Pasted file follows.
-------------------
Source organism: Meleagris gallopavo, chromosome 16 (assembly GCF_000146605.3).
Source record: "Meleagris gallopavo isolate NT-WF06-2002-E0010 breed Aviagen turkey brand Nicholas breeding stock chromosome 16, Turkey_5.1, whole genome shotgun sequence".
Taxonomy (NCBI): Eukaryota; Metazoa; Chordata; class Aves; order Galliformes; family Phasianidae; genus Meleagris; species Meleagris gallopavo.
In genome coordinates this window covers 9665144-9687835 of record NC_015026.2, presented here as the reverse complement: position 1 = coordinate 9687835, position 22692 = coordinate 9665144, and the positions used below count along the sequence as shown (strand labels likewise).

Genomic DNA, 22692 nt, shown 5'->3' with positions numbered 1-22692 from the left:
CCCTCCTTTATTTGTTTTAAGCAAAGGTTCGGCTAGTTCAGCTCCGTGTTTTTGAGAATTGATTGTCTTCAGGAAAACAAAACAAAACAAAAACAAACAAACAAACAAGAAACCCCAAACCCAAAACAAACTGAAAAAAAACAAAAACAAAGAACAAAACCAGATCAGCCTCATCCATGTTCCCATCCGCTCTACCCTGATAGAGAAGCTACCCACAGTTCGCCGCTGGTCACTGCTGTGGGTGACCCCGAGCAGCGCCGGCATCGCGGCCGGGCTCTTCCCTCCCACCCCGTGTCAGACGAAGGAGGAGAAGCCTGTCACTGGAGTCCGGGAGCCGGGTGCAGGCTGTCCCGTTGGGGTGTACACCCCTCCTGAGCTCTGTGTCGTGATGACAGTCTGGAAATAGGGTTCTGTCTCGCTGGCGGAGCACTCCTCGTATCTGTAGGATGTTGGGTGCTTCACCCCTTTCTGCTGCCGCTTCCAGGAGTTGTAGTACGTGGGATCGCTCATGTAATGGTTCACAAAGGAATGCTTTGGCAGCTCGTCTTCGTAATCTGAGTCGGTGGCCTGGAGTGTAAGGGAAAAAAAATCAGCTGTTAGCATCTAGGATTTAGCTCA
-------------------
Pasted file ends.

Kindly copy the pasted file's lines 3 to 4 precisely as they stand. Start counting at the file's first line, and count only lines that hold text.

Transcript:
Taxonomy (NCBI): Eukaryota; Metazoa; Chordata; class Aves; order Galliformes; family Phasianidae; genus Meleagris; species Meleagris gallopavo.
In genome coordinates this window covers 9665144-9687835 of record NC_015026.2, presented here as the reverse complement: position 1 = coordinate 9687835, position 22692 = coordinate 9665144, and the positions used below count along the sequence as shown (strand labels likewise).